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Appendicitis: an explainer

While the jury is still out on why we have an appendix, we do know that it can occasionally pose a serious health risk – particularly for young people.

Appendicitis occurs when the thin, finger-shaped tube of tissue extending from your large intestine becomes inflamed, swollen and sore. This is usually due to an infection or blockage in the lining of the appendix. If left untreated, the appendix may burst, spreading the infection to the bloodstream. Although this situation is rare, it is potentially life-threatening.

That risk, coupled with how the symptoms of appendicitis can often be mistaken for other stomach problems, means that it is vital to be up-to-speed on early warning signs. Luckily, once you are properly informed, treatment is easy to undergo.

Who is most commonly affected?

Roughly 1 in 10 people will get appendicitis in their lifetime. While you can get it at any age, it typically arises between the ages of 10 and 20.

It is the leading cause of emergency surgery due to abdominal pain in young people. If you are a parent, pay close attention to any complaints your child has regarding stomach aches and pains – the risk of appendicitis being fatal is four times greater in children than in adults.

What are the symptoms?

Symptoms generally start with pain in the centre of the stomach. In a few hours, the pain will shift and settle in the lower right-hand side of your abdomen. The discomfort will become constant and the pain can become quite severe. Pressing down on the area will generally worsen the pain and walking can become difficult.

These accompanying symptoms are tell-tale signs that you have appendicitis:

  • A high temperature
  • A flushed face
  • Loss of appetite
  • Feelings of nausea
  • Vomiting
  • Constipation or diarrhoea

However, around half of us will not exhibit all the usual symptoms. And although the lower right-hand side of the abdomen is generally the source of the pain, some people’s appendix may be located in slightly different places (at the pelvis or behind the lower intestine or liver). While a low level of inflammation can last for several weeks before diagnosis, most people seek medical attention in under 24 hours.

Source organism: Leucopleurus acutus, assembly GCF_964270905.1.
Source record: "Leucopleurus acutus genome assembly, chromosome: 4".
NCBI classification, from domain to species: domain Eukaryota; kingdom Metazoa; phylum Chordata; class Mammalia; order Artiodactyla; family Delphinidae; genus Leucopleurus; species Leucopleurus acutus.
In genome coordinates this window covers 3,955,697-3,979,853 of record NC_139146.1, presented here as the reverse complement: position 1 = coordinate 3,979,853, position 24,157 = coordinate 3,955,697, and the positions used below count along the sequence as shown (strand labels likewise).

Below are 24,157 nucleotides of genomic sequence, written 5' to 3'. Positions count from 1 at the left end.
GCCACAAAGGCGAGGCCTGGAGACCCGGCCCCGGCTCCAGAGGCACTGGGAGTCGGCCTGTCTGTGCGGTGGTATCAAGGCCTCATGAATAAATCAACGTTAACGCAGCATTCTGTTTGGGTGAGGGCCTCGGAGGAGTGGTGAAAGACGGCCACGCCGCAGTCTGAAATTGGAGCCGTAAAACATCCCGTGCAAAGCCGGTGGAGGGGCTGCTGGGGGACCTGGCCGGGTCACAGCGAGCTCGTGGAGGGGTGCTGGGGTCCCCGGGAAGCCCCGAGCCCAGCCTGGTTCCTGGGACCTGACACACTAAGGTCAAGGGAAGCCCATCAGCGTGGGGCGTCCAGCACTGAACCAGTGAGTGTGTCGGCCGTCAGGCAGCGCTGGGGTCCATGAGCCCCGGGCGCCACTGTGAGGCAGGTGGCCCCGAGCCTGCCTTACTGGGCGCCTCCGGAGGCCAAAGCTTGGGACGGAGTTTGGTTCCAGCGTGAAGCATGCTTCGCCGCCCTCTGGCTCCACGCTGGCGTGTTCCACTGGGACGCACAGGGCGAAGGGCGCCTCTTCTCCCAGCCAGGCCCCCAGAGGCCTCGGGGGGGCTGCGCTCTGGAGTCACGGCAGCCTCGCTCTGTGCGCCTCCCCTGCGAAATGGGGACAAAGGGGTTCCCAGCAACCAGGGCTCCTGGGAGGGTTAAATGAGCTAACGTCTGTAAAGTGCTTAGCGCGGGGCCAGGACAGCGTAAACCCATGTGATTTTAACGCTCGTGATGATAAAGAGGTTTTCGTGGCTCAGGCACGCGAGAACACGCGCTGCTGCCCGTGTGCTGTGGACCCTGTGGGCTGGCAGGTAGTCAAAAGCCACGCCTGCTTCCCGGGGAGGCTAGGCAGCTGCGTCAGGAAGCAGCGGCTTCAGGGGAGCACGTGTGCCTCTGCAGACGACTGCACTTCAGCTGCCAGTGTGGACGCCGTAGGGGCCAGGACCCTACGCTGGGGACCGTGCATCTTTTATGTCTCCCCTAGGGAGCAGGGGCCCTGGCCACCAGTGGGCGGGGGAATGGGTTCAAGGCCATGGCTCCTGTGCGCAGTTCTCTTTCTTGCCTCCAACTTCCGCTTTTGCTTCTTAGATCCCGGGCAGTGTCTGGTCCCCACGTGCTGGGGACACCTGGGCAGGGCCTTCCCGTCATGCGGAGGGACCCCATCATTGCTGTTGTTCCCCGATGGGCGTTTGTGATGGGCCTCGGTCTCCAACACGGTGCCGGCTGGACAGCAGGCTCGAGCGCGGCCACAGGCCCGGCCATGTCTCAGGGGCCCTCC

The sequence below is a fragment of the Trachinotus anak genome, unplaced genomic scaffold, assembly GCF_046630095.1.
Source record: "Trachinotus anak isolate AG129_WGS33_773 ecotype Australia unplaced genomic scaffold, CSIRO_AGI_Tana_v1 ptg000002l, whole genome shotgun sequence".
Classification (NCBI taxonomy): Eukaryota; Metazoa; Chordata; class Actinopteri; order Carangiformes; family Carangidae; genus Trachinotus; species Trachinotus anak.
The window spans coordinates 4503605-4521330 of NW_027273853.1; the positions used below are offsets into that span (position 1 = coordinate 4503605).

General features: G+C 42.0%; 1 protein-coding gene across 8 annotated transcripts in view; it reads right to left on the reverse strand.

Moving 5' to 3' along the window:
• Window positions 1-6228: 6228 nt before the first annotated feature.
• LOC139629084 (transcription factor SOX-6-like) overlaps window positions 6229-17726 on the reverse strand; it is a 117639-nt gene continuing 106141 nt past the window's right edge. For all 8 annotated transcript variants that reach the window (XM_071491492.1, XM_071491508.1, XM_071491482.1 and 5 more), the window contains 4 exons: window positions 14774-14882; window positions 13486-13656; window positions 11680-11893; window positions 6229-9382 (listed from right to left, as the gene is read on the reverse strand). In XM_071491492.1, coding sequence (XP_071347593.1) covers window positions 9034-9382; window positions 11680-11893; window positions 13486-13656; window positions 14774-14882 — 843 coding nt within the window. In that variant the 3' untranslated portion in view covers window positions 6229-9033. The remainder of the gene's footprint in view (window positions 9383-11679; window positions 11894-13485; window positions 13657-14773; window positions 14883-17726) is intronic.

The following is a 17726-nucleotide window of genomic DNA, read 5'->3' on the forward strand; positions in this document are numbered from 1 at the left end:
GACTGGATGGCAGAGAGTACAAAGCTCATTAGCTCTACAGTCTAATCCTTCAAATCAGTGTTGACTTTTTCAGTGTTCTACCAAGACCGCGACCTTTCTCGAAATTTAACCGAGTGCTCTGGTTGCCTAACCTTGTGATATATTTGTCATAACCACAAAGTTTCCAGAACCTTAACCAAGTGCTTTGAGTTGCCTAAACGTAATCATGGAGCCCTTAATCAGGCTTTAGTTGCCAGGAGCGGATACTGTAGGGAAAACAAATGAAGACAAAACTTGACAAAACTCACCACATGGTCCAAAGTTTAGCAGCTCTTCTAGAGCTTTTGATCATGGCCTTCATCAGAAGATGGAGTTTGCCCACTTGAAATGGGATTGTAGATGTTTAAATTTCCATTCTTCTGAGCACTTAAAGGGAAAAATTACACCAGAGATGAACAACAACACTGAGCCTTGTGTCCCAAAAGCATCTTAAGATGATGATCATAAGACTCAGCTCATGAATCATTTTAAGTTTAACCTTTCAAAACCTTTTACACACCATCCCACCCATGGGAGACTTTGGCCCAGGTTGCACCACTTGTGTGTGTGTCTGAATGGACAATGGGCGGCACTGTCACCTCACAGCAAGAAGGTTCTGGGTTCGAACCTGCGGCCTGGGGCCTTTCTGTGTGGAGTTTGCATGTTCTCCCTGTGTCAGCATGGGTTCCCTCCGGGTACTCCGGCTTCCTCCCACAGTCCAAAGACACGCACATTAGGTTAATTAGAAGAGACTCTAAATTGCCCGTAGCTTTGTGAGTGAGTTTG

What’s the next step?

Whatever your level of certainty, it is imperative that you see your GP or an out-of-hours service immediately. Your GP will assess your symptoms and examine your abdomen to make an informed medical decision.

If symptoms are atypical, there are other tests that can confirm a diagnosis (such as blood tests, urine tests and ultrasounds). However, as the results can take several days to arrive, your GP will likely err on the side of caution and advise you to attend hospital for further management and to prevent a rupture.

If pain suddenly worsens or spreads across the abdomen, call 999 for an ambulance as the appendix may have burst.

What can you expect from surgery?

Appendix removal (or an “appendectomy”) is one of the most commonly performed operations and has an excellent success rate. Two types of surgery can be undertaken, with keyhole surgery (a “laparoscopy“) favoured due to its quick recovery time. Here, small cuts are made to remove the appendix. There is minimal scarring.

Keyhole surgery may not be an option if:

  • Your appendix has burst
  • You are in the first trimester (up to week 13) of pregnancy
  • You have had previous stomach surgery

In these instances, open surgery will be carried out. This involves one large cut being made and it will leave a scar. In all cases, surgery is carried out under a general anaesthetic.

What does recovery involve?

If the appendix has not ruptured and keyhole surgery is employed, you can leave the hospital after two or three days. When the appendix is ruptured or open surgery is required, you can expect a hospital stay of a week. Antibiotics will need to be taken for a week or more. A complete recovery can be expected after a couple of weeks in both cases.

For more articles on family health, head for the Health Hub.